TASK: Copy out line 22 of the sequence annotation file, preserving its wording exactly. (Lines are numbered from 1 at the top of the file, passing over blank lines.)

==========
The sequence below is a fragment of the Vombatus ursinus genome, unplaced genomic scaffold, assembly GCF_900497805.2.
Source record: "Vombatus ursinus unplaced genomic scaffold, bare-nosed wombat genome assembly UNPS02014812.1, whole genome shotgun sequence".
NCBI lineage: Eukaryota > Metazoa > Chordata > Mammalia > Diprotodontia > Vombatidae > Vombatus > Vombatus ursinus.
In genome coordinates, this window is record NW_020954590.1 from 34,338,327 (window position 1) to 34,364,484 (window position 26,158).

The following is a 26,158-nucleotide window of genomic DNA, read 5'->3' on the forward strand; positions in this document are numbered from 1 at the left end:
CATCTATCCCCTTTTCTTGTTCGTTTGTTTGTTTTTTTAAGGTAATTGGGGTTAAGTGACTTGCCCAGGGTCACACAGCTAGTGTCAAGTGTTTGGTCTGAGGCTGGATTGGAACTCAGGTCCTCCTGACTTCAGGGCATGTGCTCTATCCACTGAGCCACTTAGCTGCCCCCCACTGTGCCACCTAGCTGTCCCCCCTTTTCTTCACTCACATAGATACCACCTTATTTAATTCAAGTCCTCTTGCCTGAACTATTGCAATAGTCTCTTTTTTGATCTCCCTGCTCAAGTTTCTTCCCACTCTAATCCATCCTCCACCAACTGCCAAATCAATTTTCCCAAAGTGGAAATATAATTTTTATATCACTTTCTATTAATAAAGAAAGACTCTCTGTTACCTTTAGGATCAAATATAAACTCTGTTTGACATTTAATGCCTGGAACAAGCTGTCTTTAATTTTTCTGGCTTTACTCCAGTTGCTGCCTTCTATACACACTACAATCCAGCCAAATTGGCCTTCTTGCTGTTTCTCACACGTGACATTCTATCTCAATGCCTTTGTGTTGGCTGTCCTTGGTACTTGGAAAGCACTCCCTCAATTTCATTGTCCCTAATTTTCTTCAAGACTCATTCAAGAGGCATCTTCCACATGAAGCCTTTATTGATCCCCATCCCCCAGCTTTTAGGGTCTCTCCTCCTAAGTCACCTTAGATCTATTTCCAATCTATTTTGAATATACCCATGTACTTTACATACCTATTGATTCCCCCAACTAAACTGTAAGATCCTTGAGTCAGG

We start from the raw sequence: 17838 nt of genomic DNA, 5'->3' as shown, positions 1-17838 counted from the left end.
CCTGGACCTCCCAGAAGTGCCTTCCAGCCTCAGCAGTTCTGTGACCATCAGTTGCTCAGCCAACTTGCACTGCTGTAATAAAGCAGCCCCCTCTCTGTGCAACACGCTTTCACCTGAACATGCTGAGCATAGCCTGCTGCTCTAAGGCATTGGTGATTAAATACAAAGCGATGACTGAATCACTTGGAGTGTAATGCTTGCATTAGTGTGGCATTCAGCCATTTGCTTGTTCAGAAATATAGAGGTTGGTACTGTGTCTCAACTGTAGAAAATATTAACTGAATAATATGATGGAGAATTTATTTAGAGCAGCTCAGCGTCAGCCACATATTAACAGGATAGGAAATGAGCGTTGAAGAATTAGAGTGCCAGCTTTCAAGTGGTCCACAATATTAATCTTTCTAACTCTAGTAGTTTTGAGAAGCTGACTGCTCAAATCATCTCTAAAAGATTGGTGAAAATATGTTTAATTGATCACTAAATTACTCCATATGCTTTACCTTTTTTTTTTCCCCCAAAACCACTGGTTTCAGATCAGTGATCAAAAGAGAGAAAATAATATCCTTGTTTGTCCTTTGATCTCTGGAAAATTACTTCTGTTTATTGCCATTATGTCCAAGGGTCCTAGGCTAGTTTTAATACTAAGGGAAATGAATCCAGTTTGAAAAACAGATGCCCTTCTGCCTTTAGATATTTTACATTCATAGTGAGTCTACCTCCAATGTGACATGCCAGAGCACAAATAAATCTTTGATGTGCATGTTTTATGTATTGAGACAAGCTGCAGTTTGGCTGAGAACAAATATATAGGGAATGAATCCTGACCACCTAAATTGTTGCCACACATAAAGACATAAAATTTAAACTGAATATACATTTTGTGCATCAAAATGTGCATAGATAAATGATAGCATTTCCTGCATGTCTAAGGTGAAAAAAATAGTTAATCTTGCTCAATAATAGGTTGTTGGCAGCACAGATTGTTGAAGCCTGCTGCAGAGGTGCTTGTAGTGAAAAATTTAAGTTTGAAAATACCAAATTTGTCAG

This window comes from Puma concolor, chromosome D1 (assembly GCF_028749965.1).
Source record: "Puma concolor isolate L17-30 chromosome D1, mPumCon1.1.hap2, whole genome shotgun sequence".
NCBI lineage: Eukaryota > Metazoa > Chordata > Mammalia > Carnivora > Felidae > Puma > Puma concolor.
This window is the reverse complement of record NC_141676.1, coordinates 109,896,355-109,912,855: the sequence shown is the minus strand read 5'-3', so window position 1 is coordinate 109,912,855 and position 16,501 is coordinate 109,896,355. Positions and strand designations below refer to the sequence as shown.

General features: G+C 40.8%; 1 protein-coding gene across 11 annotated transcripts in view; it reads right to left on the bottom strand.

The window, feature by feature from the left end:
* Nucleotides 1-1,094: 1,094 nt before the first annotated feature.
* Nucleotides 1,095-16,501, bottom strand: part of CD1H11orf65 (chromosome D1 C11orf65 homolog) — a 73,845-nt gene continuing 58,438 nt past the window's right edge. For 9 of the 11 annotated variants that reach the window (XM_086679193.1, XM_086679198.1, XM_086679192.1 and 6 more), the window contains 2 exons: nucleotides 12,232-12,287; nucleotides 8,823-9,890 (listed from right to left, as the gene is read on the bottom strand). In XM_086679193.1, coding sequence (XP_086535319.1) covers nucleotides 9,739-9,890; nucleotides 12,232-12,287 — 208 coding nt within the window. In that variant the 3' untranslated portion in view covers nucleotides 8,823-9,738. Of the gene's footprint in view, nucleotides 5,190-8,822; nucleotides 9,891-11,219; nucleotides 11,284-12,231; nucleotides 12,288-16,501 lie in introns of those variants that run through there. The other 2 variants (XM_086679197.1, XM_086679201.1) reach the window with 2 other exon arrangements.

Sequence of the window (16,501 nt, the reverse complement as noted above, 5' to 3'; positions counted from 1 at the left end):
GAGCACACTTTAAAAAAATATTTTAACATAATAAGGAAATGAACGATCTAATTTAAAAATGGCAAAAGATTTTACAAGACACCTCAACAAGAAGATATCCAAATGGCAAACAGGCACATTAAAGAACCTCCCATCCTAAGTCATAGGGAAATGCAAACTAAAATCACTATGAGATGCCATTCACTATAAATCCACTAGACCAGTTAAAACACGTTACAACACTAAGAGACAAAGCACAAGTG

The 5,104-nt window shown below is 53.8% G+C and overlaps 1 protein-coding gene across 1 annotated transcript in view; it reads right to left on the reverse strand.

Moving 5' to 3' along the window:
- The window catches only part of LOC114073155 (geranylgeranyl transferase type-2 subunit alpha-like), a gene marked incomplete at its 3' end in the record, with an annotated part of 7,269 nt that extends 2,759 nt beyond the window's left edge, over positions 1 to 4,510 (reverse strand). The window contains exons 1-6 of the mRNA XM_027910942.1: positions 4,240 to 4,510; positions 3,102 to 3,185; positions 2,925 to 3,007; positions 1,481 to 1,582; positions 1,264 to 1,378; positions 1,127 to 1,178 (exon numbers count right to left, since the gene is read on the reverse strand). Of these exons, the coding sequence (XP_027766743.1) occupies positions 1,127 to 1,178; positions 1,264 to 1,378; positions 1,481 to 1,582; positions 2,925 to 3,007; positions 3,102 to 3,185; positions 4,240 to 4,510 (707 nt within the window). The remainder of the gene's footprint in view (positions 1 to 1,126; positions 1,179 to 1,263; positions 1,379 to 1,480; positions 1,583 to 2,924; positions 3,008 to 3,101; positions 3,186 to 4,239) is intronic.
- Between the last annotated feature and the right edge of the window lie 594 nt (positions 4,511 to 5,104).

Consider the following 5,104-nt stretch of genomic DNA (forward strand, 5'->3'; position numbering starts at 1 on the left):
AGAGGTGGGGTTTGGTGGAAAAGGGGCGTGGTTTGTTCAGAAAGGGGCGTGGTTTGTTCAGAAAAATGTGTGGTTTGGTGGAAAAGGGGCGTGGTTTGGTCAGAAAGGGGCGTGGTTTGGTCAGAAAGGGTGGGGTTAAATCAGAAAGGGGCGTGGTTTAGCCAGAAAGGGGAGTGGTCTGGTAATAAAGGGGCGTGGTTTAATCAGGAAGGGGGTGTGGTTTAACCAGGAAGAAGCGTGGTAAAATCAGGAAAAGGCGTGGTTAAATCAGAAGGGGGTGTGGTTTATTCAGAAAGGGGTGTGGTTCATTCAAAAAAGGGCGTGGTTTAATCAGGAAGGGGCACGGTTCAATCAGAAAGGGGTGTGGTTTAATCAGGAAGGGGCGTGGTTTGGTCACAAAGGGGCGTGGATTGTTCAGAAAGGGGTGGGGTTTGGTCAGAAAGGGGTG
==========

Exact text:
- Between the last annotated feature and the right edge of the window lie 594 nt (positions 4,511 to 5,104).